Religion and Futility in the Intensive Care Unit

religion futility intensive care

The University of Oxford Faculty of Philosophy are hosting an event on 'Religion and Futility in the Intensive Care Unit'

A child is critically ill in the intensive unit. Doctors believe that the child’s prognosis is very poor and that treatment should be withdrawn. However, her parents do not agree. They say that it is contrary to their religion to stop treatment.

How often is religion a source of disagreement about treatment in intensive care? What are the views of major religions about withdrawing treatment in intensive care?

Should religious requests for treatment be treated differently from secular requests? Should religious preferences for treatment count in a child? Should religious views be accommodated when providing scarce and expensive medical resources?

A half-day seminar exploring issues around religion, pluralism and medical ethics.

Including refreshments.


Guest Speaker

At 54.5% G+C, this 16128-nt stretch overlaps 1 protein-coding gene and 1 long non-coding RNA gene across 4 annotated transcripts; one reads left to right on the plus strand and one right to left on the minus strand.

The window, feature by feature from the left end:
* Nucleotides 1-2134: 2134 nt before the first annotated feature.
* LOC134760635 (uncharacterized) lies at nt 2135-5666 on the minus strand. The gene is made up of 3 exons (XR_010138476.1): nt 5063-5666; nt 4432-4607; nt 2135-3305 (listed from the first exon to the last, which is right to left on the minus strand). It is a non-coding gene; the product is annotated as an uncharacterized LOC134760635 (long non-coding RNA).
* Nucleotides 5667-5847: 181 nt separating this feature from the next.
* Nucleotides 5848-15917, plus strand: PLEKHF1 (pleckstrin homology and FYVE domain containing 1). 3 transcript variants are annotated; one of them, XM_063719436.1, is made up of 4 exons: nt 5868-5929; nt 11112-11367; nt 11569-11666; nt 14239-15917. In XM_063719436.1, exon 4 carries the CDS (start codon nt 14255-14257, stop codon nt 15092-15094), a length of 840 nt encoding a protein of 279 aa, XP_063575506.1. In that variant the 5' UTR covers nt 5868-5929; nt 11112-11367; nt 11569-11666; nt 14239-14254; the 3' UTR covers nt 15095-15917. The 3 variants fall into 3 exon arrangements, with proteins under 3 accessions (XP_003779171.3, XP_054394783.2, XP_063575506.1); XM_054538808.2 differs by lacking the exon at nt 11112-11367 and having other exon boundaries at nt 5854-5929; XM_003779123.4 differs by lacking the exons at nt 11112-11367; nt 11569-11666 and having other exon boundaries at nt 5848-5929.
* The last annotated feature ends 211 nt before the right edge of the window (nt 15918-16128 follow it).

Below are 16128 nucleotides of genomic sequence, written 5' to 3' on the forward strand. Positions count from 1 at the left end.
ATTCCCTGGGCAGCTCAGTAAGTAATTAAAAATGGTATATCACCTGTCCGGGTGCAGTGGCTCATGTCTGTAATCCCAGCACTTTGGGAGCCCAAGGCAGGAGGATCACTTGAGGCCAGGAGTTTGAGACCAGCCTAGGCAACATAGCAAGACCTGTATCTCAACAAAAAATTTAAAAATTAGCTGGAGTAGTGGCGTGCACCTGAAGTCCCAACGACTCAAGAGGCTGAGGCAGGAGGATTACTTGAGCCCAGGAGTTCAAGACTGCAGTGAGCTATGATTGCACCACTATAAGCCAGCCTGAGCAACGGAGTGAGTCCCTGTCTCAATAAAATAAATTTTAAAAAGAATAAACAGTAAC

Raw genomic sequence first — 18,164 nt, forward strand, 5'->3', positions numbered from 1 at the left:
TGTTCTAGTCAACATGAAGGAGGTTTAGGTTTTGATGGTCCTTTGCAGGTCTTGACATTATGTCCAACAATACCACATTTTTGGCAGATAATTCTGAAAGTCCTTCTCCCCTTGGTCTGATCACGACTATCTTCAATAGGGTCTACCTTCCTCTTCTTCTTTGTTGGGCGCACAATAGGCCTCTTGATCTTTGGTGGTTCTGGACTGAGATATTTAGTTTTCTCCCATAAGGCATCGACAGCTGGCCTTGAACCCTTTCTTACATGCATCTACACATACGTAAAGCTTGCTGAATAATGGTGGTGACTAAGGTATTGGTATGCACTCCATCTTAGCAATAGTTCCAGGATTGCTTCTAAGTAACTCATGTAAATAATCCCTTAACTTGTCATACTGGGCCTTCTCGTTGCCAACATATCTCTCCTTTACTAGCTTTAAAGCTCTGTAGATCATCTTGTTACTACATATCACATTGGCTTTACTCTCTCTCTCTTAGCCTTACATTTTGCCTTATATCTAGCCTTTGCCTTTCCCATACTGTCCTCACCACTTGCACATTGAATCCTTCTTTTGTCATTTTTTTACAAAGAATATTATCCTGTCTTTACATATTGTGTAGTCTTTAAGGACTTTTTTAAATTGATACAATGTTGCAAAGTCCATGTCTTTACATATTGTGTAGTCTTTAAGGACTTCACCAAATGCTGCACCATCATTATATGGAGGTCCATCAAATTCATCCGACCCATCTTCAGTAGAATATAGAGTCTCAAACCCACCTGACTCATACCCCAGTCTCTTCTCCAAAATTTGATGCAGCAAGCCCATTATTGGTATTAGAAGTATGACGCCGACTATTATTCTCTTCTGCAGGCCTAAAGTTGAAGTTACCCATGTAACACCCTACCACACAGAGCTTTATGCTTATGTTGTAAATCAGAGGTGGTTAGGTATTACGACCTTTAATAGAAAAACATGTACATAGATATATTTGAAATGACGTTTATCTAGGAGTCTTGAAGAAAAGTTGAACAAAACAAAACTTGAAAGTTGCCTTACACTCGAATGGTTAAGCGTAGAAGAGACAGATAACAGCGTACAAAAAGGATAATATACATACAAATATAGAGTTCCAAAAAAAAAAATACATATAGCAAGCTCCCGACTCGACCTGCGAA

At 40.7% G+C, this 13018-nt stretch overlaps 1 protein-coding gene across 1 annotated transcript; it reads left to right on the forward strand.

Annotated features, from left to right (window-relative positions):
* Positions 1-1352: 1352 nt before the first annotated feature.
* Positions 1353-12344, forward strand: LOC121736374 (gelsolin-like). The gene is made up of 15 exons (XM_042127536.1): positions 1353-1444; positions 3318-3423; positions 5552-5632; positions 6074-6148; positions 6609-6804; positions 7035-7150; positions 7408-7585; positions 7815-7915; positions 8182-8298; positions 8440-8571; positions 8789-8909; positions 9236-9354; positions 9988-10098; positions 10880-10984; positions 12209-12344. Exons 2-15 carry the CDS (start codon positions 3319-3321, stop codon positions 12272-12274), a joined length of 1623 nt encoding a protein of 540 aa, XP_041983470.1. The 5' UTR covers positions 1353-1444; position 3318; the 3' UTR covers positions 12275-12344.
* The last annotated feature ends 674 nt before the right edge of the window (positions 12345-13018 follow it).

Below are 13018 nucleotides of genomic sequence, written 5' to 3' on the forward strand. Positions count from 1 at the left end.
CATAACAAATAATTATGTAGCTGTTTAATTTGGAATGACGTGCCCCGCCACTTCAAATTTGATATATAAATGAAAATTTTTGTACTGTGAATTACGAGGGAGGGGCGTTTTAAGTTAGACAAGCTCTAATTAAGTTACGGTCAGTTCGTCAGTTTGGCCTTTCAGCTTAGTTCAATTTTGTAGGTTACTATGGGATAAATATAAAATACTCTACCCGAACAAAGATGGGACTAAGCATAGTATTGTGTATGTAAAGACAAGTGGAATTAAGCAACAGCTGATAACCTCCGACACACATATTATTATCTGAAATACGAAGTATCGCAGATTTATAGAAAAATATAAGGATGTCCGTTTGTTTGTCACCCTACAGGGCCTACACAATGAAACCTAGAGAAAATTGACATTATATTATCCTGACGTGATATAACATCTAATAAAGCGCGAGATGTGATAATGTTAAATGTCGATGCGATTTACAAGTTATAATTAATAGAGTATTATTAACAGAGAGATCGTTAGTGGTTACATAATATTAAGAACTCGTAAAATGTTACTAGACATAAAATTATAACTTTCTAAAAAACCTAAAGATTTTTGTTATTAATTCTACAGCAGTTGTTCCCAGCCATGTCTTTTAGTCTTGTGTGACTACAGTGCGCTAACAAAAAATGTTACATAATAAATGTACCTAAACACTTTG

Professor John Paris S.J. (Professor of Bioethics, Boston College)


Speakers/ Panel Participants

John Paris

Joe Brierley

Sarah Barclay

David Jones

John Wyatt

Siddiq Diwan

Dominic Wilkinson


This seminar is aimed at health professionals/ethicists/philosophers/theologians/chaplains

There are strictly limited places,

Early bird registration £15/10* if register by 28th February2017

£25/20* subsequently

*Discounted registration for students

To reserve a place at the seminar - email

Questions about the seminar - to Prof Dominic Wilkinson

Medical Humanities

Contact name: Dominic Wilkinson
Contact email:
Audience: Open to all